The commentary is based upon those by several other authors, together with the audio lectures of Swami Paramarthananda. It includes word-by-word breakdown of the Sanskrit shloka-s so should be of interest to everyone, from complete beginners to advanced students.

Part 27 looks at saMchita and prArabdha karma.

There is a hyperlinked Contents List, which is updated as each new part is published.

On Narada Bhakti Sutras – 7

Part – 6 

The Intelligent Design people and almost all religions speak about ‘Creation’ by a God accepting “The Doctrine of Creation-based perception (sRiShTi-dRiShTi-vAda).” The assumption behind this concept is that I am able to perceive a world out there because I am born into a pre-existing creation.

Biologists talk about ‘Evolution’ accepting Darwin’s Theory. The assumption behind this concept is that there exists an operational mechanism of natural selection and survival of the fittest in their struggle for perpetuation giving raise to a multiplicity of species.

Vedantins (Advaita school) consider the ‘unmanifest and unknowable something that IS or IS-not’ as an apparent cause for the ‘Illusory appearance of a world.’  It is called as the ajAti-vAda, The Doctrine says that ‘Nothing is ever born.’ It holds that an apparent creation happens when perception takes place. Continue reading

Overview of Western Philosophy – Part 16

(Read Part 15 of the series.)

So, do any of these philosophies provide us with the answer for which we are looking? It has been a very cursory overview and obviously much has been omitted, particularly the ideas of more recent philosophers. Again I must remind the reader that I have not studied all of these philosophers and my findings are the result of reading histories, dictionaries and overviews and of research on the Internet. I have extracted only those ideas that seemed relevant.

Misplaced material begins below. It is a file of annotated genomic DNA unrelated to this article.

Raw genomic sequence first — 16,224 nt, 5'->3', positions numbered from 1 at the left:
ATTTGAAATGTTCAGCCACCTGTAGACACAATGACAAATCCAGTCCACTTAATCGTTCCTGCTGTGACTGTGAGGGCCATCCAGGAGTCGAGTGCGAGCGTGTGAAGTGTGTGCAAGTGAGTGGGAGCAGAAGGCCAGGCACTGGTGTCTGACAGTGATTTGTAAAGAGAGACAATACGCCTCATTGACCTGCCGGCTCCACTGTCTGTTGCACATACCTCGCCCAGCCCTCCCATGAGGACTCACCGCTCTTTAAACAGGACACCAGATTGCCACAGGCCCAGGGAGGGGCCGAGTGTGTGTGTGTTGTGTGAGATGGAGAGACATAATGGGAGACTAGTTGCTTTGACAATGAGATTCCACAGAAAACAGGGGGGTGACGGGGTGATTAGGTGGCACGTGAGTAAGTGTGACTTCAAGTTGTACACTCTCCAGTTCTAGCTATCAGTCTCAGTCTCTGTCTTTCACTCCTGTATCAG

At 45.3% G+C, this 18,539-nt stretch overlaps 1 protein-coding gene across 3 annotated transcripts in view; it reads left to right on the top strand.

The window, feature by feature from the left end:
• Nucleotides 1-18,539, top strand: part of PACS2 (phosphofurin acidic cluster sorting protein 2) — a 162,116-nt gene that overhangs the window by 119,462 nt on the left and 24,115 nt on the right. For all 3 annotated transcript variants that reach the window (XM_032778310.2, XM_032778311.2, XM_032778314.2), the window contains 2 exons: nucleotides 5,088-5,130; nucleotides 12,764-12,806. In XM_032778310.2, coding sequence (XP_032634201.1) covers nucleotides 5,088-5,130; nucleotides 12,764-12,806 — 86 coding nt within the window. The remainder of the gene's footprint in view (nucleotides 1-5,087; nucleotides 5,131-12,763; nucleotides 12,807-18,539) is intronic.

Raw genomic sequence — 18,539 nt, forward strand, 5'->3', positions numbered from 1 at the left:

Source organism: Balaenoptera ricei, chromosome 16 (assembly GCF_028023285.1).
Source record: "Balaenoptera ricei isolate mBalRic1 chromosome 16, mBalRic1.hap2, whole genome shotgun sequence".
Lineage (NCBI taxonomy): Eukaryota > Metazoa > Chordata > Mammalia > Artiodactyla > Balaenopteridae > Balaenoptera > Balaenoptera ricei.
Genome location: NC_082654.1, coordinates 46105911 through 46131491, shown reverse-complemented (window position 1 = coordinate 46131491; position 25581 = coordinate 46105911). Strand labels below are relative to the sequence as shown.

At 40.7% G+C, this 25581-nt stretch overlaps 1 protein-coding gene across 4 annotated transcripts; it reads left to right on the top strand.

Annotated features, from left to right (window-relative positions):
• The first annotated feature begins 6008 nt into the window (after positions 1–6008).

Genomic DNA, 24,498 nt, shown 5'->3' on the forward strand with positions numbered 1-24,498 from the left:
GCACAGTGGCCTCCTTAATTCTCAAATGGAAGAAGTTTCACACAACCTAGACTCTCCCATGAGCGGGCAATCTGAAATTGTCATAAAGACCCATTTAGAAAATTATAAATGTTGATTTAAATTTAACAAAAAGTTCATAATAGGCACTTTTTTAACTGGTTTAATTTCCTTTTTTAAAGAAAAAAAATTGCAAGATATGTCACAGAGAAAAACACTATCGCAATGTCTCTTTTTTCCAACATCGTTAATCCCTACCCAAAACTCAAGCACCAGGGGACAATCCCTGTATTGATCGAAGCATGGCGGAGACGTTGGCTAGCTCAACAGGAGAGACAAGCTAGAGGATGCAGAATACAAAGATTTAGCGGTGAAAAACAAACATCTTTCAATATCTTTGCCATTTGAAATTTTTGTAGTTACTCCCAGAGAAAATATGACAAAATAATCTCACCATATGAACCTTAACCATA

Philosophers typically take an interest in many areas, even if they concentrate principally on one or two and they often devote much effort to supporting, or more frequently refuting, the ideas of their predecessors. If you should attempt to go into any significant detail on any aspect of what has been outlined above, you would soon find yourself reading many books and studying often complex arguments on all sides of the issue. All that I have attempted to do was to find some relevant ideas and I have to say that none of the ones that I discovered seem entirely appropriate for today’s society.

Somehow, they leave a feeling of incompleteness or even emptiness. Maybe they provide excellent guidelines for discriminating between potential course of action in a specific situation but there is no overall sense of purpose and meaning. If I want to know whether I ought to go out to the cinema or visit my ageing grandmother, there is much material to provide guidance – in fact, I could decide to stay in and read all about it for the next few weeks instead of going anywhere. But when it comes to giving me a raison d’être for my life, it seems that, unless I adopt a religious outlook and acquire faith in a heaven and hell, then I am left with little of substance. Continue reading